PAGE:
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  • Identifying the Key Genes for Regeneration

    Identifying the Key Genes for Regeneration

    Scientists at Work

    (9 min 55 sec) Planarians have an amazing ability to regenerate lost tissues. In this video, scientists knock out two different genes in planaria to start to understand how the process works—and they generate animals with two heads and two tails!

  • Root Movement

    Root Movement

    Phenomenal Images

    Students explore photos of plant cells as an anchoring phenomenon to explore the response of plant cells to stimuli.

  • Classroom Activities: Planaria Regeneration Activity

    Classroom Activities: Planaria Regeneration Activity

    Activities

    This activity uses the planaria's property for regeneration and compares how long it takes for planaria cut in different places to regenerate a head. 

  • Classroom Activities: Stem Cells and Diabetes

    Classroom Activities: Stem Cells and Diabetes

    Activities

    To accompany the lecture series Potent Biology: Stem Cells, Cloning, and Regeneration.

  • Stem-Cell-Based Therapies

    Stem-Cell-Based Therapies

    Click & Learn

    An exploration of current and future therapies.

  • Tissue Regeneration in Animals

    Tissue Regeneration in Animals

    Click & Learn

    An overview and comparison of different regenerative capabilities in many different organisms.

  • Somatic Cell Nuclear Transfer Video

    Somatic Cell Nuclear Transfer Video

    Clips

    (2 min) Somatic cell nuclear transfer (SCNT) is performed looking through a microscope and using small glass pipettes to handle human eggs and to remove and transfer nuclei from one cell to another.

  • Planarian Regeneration and Stem Cells

    Planarian Regeneration and Stem Cells

    Scientists at Work

    (11 min 47 sec) A mini-documentary discussing the remarkable regenerative capabilities of the planarian, and how HHMI researcher Alejandro Sánchez Alvarado uses them to study the biology of stem cells.

  • Human Embryonic Development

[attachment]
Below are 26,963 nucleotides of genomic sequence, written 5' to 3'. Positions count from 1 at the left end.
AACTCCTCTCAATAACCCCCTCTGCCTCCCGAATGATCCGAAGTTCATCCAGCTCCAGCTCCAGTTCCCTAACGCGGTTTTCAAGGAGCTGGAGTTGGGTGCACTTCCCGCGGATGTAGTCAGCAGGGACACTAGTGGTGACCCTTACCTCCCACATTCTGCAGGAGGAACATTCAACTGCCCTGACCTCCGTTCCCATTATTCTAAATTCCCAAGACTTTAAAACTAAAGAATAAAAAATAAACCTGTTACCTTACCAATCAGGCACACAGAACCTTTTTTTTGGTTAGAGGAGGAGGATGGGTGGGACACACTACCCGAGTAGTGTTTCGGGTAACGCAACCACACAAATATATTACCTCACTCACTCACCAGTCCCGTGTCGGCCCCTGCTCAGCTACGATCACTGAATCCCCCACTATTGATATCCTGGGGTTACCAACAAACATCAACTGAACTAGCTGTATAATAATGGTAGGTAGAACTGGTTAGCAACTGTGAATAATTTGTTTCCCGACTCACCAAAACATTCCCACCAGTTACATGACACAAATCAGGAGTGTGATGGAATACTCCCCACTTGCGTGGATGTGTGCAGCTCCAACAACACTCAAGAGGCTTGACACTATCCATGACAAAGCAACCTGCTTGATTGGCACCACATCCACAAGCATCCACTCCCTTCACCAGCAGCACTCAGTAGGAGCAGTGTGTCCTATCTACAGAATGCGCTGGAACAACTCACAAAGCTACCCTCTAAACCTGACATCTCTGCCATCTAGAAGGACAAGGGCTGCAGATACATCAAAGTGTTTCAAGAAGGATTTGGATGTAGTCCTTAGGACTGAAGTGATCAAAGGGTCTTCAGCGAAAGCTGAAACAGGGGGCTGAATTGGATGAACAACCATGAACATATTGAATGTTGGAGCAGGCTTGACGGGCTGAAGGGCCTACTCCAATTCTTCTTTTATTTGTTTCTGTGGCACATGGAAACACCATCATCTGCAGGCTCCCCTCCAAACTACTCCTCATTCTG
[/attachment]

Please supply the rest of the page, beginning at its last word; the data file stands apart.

Human Embryonic Development

    Animations

    (2 min 18 sec) Human embryonic development depends on stem cells. During the course of development, cells divide, migrate, and specialize. Early in development, a group of cells called the inner cell mass (ICM) forms. These cells are able to produce all the tissues of the body. Later in development, during gastrulation, the three germ layers form, and most cells become more restricted in the types of cells that they can produce.

  • Differentiation and the Fate of Cells

    Differentiation and the Fate of Cells

    Animations

    (1 min 29 sec) As a human embryo develops, its cells become progressively restricted in the types of specialized cells that they can produce. Inner cell mass (ICM) cells of the blastocyst can make any type of body cell. Gastrula-stage cells can give rise to the cells of a given germ layer. Later, cells become even more restricted. For example, the pancreatic bud of the endoderm layer can only make the cells of the pancreas.

  • Creating Embryonic Stem Cell Lines

    Creating Embryonic Stem Cell Lines

    Animations

    (1 min 38 sec) The inner cell mass (ICM) cells of blastocyst-stage early human embryos can be removed and cultured. These cells can be grown in the lab indefinitely. Various growth factors cause these cells to develop into a variety of differentiated cells, such as muscle or nerve cells.

  • Newt Limb Regeneration

    Newt Limb Regeneration

    Animations

    (1 min 21 sec) Urodele amphibians—newts and salamanders—are able to regenerate fully functional limbs in response to amputation. Cells in and near the limb stump dedifferentiate to form a mass of stemlike cells that can produce all the specialized tissues of the limb, such as muscle, nerves, and blood vessels.

  • Somatic Cell Nuclear Transfer Animation

    Somatic Cell Nuclear Transfer Animation

    Animations

    (52 sec) Somatic cell nuclear transfer (SCNT) is a technique for cloning. The nucleus is removed from a healthy egg. This egg becomes the host for a nucleus that is transplanted from another cell, such as a skin cell. The resulting embryo can be used to generate embryonic stem cells with a genetic match to the nucleus donor (therapeutic cloning), or can be implanted into a surrogate mother to create a cloned individual, such as Dolly the sheep (reproductive cloning).

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